The final Joe Biden event in New Hampshire took place at a church in Manchester, the state’s biggest city. Over the weekend, I saw two of his opponents, Pete Buttigieg and Amy Klobuchar, at events in smaller towns that attracted crowds of a thousand or more. Less than two miles away, Donald Trump was speaking at an arena of around 12,000 people, including some who camped out overnight in subfreezing temperatures to get in. Bernie Sanders was being feted by Alexandria Ocasio-Cortez at an arena concert in Durham featuring The Strokes.
At the Biden event, members of the media, which loves to cover a funeral, almost outnumbered the candidate’s supporters.
The dismal showing, not to mention the results exactly a week earlier in Iowa, suggested that Biden’s critics were right and that his advisers were wrong: Biden’s glaring flaws — his age, his rambling speaking style, his struggle to spark enthusiasm — caught up with him.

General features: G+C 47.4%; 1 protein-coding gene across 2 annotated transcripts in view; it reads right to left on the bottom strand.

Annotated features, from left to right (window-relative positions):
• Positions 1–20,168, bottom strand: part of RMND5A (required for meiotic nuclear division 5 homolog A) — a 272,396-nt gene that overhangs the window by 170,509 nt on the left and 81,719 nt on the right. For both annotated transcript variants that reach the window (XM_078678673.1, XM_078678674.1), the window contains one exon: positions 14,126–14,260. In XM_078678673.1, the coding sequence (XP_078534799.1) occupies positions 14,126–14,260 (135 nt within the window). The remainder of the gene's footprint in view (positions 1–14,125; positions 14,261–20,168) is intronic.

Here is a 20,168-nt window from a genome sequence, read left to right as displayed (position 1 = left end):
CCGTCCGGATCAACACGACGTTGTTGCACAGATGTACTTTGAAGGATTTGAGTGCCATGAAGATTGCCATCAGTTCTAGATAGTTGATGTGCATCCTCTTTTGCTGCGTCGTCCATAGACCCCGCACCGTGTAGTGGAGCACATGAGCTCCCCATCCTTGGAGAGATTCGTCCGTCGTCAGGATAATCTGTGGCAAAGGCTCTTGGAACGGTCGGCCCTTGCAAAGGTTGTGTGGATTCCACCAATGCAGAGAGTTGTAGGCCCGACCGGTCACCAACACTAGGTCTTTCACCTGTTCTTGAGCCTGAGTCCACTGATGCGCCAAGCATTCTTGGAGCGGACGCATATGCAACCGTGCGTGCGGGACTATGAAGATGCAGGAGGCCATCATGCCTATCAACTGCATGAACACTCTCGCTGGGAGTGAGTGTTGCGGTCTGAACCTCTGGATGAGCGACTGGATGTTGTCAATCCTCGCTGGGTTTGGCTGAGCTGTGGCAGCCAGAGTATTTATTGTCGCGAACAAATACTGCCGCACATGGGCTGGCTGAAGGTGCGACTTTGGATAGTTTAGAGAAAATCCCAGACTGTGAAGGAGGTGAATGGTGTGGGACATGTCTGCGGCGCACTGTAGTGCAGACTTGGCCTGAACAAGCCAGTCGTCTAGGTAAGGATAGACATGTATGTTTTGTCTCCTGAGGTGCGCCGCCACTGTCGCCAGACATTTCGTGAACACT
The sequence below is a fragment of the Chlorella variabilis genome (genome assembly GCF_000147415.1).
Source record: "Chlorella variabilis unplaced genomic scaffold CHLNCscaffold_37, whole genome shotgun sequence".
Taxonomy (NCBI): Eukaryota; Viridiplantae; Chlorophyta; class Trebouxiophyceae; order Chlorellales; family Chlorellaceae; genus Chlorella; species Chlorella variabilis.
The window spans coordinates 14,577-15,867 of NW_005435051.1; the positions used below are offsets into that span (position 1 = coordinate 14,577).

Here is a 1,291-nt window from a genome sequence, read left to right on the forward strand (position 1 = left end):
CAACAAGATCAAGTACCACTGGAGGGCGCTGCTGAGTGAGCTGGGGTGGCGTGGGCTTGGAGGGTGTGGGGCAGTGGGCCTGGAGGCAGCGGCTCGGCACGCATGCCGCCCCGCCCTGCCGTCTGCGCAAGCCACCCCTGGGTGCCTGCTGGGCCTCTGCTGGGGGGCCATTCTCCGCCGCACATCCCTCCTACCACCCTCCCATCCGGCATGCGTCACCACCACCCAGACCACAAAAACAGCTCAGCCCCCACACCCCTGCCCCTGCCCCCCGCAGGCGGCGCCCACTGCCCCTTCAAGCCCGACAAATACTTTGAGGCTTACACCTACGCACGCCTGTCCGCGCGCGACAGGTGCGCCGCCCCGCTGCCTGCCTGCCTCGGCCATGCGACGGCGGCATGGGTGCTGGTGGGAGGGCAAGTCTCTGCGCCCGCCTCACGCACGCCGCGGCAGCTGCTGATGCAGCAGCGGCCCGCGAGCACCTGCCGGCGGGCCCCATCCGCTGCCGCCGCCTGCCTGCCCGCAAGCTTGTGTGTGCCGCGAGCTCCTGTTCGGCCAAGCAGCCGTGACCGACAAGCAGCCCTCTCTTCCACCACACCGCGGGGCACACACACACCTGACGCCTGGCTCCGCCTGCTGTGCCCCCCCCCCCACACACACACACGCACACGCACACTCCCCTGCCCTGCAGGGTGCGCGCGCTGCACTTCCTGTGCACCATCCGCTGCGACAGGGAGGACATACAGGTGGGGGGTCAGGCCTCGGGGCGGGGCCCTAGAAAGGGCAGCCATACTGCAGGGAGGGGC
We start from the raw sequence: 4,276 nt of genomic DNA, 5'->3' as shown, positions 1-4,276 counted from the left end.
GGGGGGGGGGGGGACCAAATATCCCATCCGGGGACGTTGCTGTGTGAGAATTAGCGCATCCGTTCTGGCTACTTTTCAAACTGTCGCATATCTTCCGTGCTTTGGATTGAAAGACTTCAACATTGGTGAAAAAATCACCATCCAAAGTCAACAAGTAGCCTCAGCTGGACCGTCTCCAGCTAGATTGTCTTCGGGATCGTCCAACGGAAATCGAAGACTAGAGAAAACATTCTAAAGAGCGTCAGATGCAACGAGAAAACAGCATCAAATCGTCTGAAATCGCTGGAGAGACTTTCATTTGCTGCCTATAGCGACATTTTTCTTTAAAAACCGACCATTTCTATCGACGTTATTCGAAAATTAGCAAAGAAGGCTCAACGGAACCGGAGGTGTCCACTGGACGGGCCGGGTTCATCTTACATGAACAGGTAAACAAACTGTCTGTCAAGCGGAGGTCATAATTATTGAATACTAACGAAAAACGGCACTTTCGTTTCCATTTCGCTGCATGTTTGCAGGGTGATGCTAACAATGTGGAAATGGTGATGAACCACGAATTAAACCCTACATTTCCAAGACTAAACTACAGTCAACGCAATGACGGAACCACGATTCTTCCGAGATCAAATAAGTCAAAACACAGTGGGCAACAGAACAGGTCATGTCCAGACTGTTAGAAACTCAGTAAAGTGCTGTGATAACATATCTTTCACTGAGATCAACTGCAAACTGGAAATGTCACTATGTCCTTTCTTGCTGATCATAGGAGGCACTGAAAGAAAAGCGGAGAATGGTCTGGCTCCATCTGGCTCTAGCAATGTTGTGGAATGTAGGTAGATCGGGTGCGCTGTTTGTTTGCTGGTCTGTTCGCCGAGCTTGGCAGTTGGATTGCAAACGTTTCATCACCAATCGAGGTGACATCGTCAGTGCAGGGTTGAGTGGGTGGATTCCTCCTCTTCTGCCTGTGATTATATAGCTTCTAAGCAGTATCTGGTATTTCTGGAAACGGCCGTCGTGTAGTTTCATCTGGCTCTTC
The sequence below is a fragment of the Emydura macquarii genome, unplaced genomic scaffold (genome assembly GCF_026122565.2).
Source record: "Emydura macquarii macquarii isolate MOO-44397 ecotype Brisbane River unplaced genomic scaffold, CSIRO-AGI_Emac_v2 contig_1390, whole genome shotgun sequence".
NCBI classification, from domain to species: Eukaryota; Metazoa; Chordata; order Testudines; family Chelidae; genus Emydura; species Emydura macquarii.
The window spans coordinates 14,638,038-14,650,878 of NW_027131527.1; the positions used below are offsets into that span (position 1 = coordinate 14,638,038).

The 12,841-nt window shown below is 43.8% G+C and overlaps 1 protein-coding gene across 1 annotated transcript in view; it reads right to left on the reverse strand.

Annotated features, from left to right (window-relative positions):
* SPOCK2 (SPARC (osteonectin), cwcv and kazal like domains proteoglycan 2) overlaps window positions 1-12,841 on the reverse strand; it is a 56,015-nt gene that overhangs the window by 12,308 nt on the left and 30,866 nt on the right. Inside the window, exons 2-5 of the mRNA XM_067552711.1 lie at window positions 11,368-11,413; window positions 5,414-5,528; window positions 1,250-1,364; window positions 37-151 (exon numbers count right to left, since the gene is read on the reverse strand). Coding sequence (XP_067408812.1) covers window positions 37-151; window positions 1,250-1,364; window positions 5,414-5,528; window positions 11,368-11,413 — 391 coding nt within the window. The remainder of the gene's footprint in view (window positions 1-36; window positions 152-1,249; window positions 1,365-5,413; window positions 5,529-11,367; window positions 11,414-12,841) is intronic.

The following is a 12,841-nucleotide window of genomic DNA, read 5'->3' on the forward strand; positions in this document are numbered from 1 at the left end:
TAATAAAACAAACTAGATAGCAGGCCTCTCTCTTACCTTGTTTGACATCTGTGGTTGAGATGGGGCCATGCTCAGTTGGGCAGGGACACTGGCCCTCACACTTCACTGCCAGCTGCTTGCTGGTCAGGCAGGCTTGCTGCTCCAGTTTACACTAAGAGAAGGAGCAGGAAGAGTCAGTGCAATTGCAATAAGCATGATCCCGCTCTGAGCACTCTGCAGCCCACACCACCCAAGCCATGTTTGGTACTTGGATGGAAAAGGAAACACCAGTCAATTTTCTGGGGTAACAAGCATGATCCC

As is frequently the case at one of his events, there were reminders of the darkness Biden has been through. “When I met Joe he was rising from the tragedy of losing his wife and daughter,” Jill Biden said while introducing him.
“I’ve lost a lot,” Biden shouted at the end of his remarks, “but I’ll be damned if I’m going to stand by and lose this country to Donald Trump.” He pounded his lectern to each syllable in Trump’s name as if he was physically hitting him. He looked genuinely pained by the idea that he might not be the one to face Trump and win the chance to usher in the restoration of civility and mainstream liberalism that his campaign believed voters craved.